Tuesday, October 04, 2011

Blurring the Boundaries of Business

The Amazon Kindle Fire just set fire to the tech world. The pricing is exciting and the features very good. But what is a online merchant/ retailer doing with an Ipad competitor?

A few years earlier a software/ hardware manufacturer Apple had turned the music industry on it head by creating a gadget (ipod) which is made listening easy but more important that turned the distribution of music on its head. If that was not enough, Apple extended the same innovative thinking into a phone. the question was then whats a HW/SW company doing with phone? I don't think that really warrants an answer now!

The IT space has seen a transformation of sorts. IBM is a software services firm. Dell transcends both hardware and software and HP is confused. Consulting major Accenture has IT services and BPO wings.

Starbucks faces its biggest competition not from Caribou or Costa but from McDonald's and Dunkin Donuts. Whats a burger company doing with coffee? McCafe and I am told that do make a good cup of coffee.

In turn McDonald's faces its biggest threat from a brand which sells chicken - Col. Sanders creation - KFC aka Kentucky Fried Chicken which had its name shortened to expand into other categories than just chicken pieces. KFC sells some interesting burgers and other eats which directly takes the Big Mac head on.

If that was not enough, many brands especially in the premium and luxury space have transcended from their parent category to others. Benetton, FCUK, Nautica etc. has watches, foot wear amongst its product portfolio. Even in the formal/ semi formal space - CK, Louis Phillipe amongst others have transformed themselves into a wardrobe brand than just apparel.

Closer home we have many examples especially within large corporate houses both out of necessity due to the erstwhile licence raj and now out of choice. Be it the Birla's or Tatas, they have have fingers in various businesses. Infact the Birlas incubate new businesses through the existing ventures and then later spin it off.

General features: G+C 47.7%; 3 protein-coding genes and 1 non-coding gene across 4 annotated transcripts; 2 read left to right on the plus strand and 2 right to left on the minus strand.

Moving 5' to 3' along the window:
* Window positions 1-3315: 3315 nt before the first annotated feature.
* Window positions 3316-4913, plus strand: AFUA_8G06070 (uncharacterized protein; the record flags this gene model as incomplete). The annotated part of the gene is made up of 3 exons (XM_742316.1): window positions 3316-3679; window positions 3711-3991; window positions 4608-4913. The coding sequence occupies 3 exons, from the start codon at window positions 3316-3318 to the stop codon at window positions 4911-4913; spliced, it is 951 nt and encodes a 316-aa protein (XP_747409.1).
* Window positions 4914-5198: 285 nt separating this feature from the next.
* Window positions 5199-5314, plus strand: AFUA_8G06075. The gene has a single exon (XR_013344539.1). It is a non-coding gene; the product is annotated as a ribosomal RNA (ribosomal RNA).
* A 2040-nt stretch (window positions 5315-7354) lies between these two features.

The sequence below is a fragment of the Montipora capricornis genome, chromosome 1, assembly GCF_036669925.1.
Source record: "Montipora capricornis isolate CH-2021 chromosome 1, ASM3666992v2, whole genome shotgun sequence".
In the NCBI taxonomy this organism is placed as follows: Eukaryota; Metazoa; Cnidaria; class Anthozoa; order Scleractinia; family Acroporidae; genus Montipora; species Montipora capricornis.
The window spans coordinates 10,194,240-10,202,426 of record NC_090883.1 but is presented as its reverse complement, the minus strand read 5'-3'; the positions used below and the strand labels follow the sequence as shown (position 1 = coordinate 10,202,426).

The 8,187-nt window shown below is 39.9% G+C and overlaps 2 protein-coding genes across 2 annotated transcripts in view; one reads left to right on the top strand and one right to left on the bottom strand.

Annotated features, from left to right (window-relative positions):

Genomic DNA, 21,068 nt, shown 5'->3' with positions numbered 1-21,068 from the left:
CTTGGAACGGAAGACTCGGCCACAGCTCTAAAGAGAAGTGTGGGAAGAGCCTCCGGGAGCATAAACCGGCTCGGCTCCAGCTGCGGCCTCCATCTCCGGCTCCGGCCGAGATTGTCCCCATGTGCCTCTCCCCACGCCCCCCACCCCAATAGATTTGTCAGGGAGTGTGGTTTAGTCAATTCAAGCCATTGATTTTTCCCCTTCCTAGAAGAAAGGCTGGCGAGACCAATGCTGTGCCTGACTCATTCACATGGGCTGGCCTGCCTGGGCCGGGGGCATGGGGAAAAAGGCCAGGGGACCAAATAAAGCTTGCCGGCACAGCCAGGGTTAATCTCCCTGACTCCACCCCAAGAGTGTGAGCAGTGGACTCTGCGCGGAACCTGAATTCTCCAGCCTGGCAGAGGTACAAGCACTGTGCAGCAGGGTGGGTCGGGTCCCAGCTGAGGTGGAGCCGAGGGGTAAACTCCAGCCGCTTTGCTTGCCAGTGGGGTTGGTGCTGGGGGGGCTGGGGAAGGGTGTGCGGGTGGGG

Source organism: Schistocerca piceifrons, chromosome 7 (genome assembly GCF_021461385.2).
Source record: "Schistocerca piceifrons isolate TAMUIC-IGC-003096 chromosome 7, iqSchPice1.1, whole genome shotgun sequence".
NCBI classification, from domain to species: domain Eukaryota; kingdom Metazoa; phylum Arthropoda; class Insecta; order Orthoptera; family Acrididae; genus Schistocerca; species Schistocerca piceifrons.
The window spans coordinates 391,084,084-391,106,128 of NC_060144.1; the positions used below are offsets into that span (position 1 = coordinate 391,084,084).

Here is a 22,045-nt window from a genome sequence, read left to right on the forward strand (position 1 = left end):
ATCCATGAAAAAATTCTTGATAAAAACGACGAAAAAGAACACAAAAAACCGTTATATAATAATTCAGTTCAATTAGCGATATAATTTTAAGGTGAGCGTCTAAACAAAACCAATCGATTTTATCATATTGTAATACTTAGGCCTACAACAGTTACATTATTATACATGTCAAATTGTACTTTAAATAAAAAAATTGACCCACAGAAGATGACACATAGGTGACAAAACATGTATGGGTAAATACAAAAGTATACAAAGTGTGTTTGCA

The list is endless and I can fill a few pages on how brands have been extended into various categories. Al Ries will probably have to relook at his book " Focus" and probably have to rewrite to his book. Core Competency be damned, sorry Mr Prahalad.

The hunger for  more is what keeps business growing and this hunger can drive organizations to take turns which are not really a part of the core business. Some succeed and some don't.

While I do believe that Focus is important, given the dynamic nature of business today it has become important to look at alternative areas to grow. But as they say ' the grass is always greener on the other side' and this can result in mistakes which are detrimental to a company's growth.

All organizations cannot be an Apple or even a 3M. Interestingly organizations like these have a strong innovation led culture with healthy risk taking ability as a part of their DNA. This helps the organizations to adopt and adapt depending on the environment.

When the boundaries of business get blurred, organizations loose focus and a confused message goes out both internally and externally. Quite literally - a blurring of vision. A clear case is Starbucks which had to go back to its roots and stick to its core - coffee. And they soon got their customers back!

My take on this. As far as possible  each new venture should be treated as a separate company with a separate team otherwise there would be a tendency to carry the baggage of the past which cloud the venture itself. IBM is a good example - the software services arm was different from the HW division.

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